Beijing smog ‘red alert’: Schools and businesses to completely shut down as Chinese capital issues first ever extreme warning

The ruling will bring in sweeping new restrictions in industry and business, in an attempt to curb the deadly smog

Beijing has issued its first ever “red alert” over the city’s smog, with the Chinese capital going into shutdown in an attempt to protect people from the deadly air.

It is the first time ever that the highest possible state of caution has been declared in the city, which has more than 21 million residents.

The warning means schools will have to close down and construction and other industry in the capital will be limited.

Smog levels are actually lowe than they have been in recent weeks. But authorities expect an extreme amount of pollution over the coming days, and have imposed the order to ensure safety during that time.

The order will last from Tuesday morning local time until midday on Thursday, when the weather is expected to change and blow away the smog.

The city had already been in a state of orange alert, which meant some construction and industry was being curbed. The city had also issued a ruling that said cars with odd and even number plates would be stopped from driving on alternate days.

In some parts of Beijing, people can only see around 200m. The air is also packed with poisonous particles that mean that people could become ill simply from being outside.

Air pollution monitors showed areas of Beijing had more than 256 micrograms per cubic metre of the poisonous particles. The World Health Organisation (WHO) says anything over 25 micrograms is considered unsafe.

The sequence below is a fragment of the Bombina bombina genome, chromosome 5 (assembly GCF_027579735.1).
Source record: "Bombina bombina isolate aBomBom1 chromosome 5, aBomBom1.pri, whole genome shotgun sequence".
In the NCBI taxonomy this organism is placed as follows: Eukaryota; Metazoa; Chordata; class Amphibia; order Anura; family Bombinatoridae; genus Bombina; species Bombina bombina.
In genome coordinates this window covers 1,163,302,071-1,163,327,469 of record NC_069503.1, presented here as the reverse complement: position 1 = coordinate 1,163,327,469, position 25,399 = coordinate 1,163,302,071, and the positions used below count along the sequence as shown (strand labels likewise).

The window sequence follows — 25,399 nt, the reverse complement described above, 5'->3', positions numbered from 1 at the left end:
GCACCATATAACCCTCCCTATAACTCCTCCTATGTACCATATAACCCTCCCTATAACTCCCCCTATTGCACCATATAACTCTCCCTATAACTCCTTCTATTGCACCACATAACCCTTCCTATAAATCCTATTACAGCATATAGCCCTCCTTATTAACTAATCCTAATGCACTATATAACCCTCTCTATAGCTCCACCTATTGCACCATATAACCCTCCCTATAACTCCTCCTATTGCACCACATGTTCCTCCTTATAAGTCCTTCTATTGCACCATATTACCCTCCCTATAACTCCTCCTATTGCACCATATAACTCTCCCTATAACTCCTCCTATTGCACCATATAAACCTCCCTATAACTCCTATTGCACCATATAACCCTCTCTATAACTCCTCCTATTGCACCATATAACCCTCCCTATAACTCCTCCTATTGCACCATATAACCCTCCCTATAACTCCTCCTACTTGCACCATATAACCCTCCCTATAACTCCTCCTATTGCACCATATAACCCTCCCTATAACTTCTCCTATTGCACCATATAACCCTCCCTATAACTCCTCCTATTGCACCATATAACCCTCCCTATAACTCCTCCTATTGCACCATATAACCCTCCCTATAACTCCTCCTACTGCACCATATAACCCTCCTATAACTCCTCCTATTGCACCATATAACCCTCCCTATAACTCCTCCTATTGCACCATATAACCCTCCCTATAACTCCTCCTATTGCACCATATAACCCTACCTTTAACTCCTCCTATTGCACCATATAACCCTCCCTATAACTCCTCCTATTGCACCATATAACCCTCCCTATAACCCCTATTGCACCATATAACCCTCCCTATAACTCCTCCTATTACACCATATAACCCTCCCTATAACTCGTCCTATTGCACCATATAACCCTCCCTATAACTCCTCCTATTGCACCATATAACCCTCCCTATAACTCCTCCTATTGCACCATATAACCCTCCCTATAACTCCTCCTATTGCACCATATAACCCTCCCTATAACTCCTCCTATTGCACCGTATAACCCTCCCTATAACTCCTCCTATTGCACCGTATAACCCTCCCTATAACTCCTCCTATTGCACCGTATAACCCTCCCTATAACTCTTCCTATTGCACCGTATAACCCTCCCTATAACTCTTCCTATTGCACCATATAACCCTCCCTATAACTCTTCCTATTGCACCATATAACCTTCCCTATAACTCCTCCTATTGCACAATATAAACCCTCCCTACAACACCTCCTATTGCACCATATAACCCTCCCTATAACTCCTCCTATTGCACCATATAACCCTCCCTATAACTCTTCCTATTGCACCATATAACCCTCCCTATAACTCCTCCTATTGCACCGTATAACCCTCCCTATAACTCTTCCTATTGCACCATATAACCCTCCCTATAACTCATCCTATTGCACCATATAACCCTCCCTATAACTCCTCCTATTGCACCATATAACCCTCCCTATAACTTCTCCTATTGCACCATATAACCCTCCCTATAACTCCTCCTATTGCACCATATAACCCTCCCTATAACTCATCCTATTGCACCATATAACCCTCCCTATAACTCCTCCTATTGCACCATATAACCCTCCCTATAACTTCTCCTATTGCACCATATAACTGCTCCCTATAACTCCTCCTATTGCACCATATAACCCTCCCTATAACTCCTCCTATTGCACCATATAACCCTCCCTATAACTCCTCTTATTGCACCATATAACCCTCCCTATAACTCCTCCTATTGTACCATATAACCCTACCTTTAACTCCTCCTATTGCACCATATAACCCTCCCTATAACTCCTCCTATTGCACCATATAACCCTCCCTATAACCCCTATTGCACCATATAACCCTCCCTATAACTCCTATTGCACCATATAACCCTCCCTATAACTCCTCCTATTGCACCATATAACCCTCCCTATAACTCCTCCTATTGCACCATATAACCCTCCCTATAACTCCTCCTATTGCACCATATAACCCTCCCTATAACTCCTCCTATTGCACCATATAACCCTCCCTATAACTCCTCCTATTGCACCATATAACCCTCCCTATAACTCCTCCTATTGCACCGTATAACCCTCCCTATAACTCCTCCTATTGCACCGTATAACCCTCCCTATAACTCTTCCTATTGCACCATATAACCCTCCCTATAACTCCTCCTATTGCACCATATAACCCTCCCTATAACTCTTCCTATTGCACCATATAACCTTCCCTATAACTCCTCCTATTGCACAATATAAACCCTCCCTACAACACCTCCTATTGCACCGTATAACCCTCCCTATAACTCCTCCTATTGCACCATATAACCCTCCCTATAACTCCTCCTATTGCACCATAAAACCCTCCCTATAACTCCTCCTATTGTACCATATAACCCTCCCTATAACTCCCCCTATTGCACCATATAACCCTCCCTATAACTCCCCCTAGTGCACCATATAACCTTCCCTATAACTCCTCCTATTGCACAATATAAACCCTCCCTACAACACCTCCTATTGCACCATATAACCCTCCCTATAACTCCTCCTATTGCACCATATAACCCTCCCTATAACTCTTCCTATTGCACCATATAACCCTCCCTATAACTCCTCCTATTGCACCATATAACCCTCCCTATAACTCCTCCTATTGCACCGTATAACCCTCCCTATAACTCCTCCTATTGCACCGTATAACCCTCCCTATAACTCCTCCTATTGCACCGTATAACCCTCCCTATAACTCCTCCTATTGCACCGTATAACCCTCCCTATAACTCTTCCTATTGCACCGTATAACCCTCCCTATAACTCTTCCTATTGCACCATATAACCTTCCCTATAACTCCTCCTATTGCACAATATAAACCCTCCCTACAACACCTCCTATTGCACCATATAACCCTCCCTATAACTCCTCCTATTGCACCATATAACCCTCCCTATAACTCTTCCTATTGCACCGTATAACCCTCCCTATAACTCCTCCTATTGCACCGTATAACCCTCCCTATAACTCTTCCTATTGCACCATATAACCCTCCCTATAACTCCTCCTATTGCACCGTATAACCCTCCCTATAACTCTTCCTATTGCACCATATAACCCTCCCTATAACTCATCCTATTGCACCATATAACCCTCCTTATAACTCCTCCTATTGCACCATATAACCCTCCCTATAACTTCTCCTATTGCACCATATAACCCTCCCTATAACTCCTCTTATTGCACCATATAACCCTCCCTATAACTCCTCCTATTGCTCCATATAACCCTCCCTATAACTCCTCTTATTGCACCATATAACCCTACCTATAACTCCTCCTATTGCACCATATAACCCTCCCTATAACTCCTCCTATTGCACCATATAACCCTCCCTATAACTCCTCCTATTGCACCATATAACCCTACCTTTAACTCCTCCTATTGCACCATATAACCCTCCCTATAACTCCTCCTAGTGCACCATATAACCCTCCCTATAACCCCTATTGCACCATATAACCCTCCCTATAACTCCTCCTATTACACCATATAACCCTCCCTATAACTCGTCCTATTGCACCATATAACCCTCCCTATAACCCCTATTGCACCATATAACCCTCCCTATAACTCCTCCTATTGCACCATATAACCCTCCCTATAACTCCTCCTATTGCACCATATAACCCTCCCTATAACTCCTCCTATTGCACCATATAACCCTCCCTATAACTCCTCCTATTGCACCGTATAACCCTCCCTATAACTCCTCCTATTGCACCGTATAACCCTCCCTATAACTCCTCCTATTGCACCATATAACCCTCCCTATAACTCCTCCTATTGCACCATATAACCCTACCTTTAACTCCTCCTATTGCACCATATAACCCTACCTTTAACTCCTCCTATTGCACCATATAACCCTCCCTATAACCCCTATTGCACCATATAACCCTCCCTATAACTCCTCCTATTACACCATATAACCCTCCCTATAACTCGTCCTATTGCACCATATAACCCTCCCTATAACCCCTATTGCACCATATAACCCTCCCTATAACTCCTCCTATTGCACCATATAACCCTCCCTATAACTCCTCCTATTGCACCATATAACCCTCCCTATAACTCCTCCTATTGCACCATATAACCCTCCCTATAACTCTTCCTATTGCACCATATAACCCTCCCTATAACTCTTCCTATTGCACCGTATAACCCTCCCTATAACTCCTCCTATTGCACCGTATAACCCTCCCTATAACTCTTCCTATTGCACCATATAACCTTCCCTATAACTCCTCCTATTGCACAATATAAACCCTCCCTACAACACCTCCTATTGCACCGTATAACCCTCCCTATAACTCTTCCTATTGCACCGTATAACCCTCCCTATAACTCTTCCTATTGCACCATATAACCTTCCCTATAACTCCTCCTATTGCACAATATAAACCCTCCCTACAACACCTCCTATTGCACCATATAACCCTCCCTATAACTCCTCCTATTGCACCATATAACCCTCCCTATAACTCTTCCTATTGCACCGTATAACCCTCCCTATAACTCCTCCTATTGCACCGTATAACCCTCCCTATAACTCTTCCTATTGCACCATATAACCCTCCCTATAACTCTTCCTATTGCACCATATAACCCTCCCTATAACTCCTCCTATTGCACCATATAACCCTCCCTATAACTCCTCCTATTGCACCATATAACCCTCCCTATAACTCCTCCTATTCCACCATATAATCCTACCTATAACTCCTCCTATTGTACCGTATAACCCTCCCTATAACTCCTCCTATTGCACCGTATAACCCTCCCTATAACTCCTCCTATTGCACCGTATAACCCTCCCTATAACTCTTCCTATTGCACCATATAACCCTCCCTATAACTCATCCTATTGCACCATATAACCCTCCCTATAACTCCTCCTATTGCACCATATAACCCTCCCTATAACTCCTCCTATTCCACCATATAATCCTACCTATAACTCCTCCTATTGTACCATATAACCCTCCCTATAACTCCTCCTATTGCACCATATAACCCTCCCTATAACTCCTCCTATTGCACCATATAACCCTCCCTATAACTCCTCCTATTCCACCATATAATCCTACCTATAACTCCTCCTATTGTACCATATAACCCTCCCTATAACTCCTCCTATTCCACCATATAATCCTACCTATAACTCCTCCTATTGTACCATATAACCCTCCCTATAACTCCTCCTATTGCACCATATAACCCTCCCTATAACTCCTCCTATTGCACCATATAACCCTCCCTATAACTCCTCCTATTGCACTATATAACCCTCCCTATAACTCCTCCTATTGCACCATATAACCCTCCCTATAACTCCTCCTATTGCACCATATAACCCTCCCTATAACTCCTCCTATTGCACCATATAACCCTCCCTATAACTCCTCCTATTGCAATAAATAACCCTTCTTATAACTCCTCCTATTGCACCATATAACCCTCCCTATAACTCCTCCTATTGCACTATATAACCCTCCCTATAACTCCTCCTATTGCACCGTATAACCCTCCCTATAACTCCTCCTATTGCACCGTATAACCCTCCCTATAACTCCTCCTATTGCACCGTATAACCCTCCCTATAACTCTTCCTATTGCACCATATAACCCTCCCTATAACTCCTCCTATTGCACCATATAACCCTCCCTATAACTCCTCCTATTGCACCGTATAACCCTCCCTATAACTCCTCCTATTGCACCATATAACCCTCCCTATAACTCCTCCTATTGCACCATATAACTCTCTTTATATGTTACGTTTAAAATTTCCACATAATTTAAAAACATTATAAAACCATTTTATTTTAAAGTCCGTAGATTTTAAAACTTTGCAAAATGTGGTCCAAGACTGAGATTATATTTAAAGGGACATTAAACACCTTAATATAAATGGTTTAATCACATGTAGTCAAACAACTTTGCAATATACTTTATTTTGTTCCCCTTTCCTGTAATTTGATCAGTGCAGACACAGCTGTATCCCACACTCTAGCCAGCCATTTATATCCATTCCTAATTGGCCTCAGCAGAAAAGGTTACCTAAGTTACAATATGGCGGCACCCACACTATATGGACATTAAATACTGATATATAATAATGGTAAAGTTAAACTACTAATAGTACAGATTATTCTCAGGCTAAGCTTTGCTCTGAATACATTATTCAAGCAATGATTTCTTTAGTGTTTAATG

The poisonous smog in Beijing is caused by the burning of coal for industry and heating, and huge amounts of dust from the city’s many construction sites. The problem is being made yet worse by high humidity and low wind.

Last week, Greenpeace called on Beijing to issue a red alert, after four days of what it called “Airpocalypse”.

Choking smog in China

“The city is blanketed in a thick, choking smog that has covered an area of North China the size of Spain and Beijing’s most famous landmarks have been completely obscured by the yellow haze,” wrote Zhang Kai on the group’s blog.

Greenpeace praised the Orange Alert that had been declared for putting restrictions on construction and industry, but said that it was “clearly not enough”.

“At this level of response, schools and kindergartens can remain open, meaning that children are risking their health in order to attend class and car emissions haven’t been restricted at all,” the group wrote.

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